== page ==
Grace Upon Grace

Preached on 9 April, 2017 at St. John’s Episcopal Church, Snohomish, Washington
The fifth Sunday in Lent, Year A

Grant us grace to love what you command and
desire what you promise;
that among the swift and varied changes of the world,
our hearts may surely there be fixed
where true joys are to be found.

Grace upon grace; hope upon hope; promise upon promise.

It’s the fifth Sunday in Lent; we’re almost there.  Next Sunday, we begin Holy Week, when time feels like it is almost suspended as we walk with Christ:  From his triumphal entry into the Holy City of Jerusalem, to his last meal with his disciples, to praying in the garden, his betrayal and arrest, to his crucifixion and burial.
And then we wait; the waiting on Holy Saturday is almost unbearable until at last…. But I’m getting ahead of myself.

We began Lent with a reminder of our own mortality and an invitation to observe a holy Lent, along with suggestions of how we might do that: Praying, fasting, and self-denial; reading and meditating on God’s holy Word; self-examination, repentance, and amendment of life.

And as we have observed Lent in our daily lives, we have gathered here each Sunday to hear the Good News, the stories that give us hope; that tell us God’s promises; to see that grace upon grace God offers us.

Have you noticed how the stories have built upon each other week by week?
We started with Jesus in the desert, tested by Satan.
Then Nicodemus went to talk to Jesus in the night and Jesus told him about new birth in the Spirit; being born from above.
The third Sunday we heard Jesus in conversation with the Samaritan Woman at the well.  He told her that with the water he could give her, she would never thirst; living water that would well up within her to eternal life.
Last week, we saw the blind man see.  New sight to see who Jesus is; to see God at work in the world.  New life – abundant life, Jesus promises.

And finally, today, we come to the story of Lazarus.  But first, we start with the Valley of Dry Bones.  The prophet, Ezekiel, was deported to Babylon along with the people of Israel in 597 BCE.  They are exiled for years, decades.  They fear God has abandoned them; that they are cut off completely from God.  They have lost hope – so much so that they feel like dry bones.

So, God gives Ezekiel a vision, a message, for the people.  Through the Spirit of God, even long-dead dry bones can live again.  This is not just a story of resurrection.  It is a promise; a reason for hope.  It is an affirmation of life.  Life NOW is what God desires for God’s people.  Abundant life.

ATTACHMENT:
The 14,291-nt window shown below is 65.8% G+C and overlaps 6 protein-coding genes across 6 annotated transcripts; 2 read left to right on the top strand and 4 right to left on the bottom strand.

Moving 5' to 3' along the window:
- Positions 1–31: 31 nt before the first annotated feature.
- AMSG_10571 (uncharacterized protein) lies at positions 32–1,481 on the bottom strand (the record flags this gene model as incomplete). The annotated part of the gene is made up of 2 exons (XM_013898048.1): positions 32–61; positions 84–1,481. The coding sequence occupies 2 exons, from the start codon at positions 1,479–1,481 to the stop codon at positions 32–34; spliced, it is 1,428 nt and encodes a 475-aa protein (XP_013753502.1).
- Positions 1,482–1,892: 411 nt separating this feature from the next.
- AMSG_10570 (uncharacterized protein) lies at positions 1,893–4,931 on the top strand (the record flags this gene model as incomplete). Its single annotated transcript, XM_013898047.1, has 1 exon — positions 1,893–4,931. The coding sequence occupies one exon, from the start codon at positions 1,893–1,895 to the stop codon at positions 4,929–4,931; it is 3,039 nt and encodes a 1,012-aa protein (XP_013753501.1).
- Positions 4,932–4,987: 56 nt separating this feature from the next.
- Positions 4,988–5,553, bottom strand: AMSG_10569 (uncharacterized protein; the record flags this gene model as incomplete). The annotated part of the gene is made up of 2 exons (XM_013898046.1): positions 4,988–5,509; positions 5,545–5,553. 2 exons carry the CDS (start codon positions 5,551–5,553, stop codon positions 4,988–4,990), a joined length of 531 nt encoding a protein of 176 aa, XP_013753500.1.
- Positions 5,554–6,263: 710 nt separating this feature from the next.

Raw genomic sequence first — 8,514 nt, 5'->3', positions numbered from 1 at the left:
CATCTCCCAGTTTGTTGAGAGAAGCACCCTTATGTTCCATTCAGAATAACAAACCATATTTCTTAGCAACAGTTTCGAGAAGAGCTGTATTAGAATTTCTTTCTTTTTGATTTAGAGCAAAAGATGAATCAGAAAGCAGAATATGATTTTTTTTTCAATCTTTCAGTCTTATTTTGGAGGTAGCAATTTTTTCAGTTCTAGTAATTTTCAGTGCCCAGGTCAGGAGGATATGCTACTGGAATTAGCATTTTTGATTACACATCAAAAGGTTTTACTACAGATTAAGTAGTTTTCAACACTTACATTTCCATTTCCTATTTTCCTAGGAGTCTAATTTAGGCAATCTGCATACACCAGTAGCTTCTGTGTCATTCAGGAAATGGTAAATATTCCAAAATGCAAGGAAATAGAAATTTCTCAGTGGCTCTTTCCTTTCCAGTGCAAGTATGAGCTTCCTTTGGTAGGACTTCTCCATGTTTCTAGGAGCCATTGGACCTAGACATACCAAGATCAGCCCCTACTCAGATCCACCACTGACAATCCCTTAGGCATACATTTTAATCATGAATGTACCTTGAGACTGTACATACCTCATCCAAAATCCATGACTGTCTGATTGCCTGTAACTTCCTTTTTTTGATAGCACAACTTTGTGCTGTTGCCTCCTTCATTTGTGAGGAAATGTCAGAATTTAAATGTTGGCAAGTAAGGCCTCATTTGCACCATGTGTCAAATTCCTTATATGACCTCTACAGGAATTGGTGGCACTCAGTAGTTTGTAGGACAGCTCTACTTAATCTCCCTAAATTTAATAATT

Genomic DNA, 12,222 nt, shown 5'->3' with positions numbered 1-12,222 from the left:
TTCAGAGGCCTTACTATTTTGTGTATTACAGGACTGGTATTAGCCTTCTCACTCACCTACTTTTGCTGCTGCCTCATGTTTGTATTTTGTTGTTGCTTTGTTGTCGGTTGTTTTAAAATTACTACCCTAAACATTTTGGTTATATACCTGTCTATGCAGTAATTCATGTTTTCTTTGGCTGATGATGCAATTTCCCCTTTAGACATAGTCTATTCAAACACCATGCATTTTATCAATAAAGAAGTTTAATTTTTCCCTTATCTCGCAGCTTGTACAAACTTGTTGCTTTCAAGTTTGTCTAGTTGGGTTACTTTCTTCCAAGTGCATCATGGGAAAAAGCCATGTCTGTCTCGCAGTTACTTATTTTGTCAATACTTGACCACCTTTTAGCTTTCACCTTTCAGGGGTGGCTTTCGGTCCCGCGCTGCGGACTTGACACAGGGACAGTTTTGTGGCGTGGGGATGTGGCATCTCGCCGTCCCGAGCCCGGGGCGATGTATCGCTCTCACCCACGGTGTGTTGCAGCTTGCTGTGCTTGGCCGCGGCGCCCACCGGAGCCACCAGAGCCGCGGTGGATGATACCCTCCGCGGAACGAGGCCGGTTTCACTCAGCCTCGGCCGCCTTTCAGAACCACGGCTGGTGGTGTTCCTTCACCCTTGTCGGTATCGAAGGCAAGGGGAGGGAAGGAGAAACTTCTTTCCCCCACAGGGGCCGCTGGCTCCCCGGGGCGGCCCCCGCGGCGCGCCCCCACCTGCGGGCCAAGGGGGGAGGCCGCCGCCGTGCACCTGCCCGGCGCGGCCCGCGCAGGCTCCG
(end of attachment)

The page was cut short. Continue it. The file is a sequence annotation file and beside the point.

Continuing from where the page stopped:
That’s what Jesus promises.

John writes his gospel for a purpose: so that you, his reader, will believe.  One of his methods is through “signs” (what are called miracles in other gospels).  He tells of seven of them, beginning with the sign of changing water to wine at the wedding in Cana.

Raising Lazarus from the dead is the final sign.  It’s at the very center of the gospel.  This story is a pivotal point in John’s gospel.  It’s the point at which the authorities decide that Jesus must die.  He shows he has power over life and death.  His power and influence with the people is growing and he’s gaining more followers every day.  In raising Lazarus, he is proclaiming to them, “You are totally unable to control me.”  So, they begin looking for an opportunity kill him and Lazarus.

So here we have a story about Jesus and what leads to his death.  But there’s more to the story than that.
The details in how he tells the story connect Lazarus’ death to Jesus’ death: the question, “where have you laid him?” rolling away the stone, the linen strips of cloth, and the cloth over his face.  These details serve to direct the reader to connect Jesus to Lazarus, and through Lazarus to us.

The promises of the stories we have been hearing all through Lent are for us.  The promise of new birth from above.  The promise of living water bubbling up within us to eternal life.  The promise of new sight, of Jesus knowing his sheep by name and his sheep knowing his voice.
The promise of abundant life.  Remember, Jesus told Martha, “I am the Resurrection and I am the Life.”  The promise of resurrection life is for life now.

I began the sermon with the collect for today.

Grant us grace to love what you command
and desire what you promise;
that among the swift and varied changes of the world,
our hearts may surely there be fixed
where true joys are to be found.

We’re certainly familiar with the swift and varied changes of the world.  They can be overwhelming at times.  May we also remember the promises of the Good News of Jesus Christ.

Promise upon promise; Hope upon hope;
Grace upon grace.

Grant us your grace, O Lord.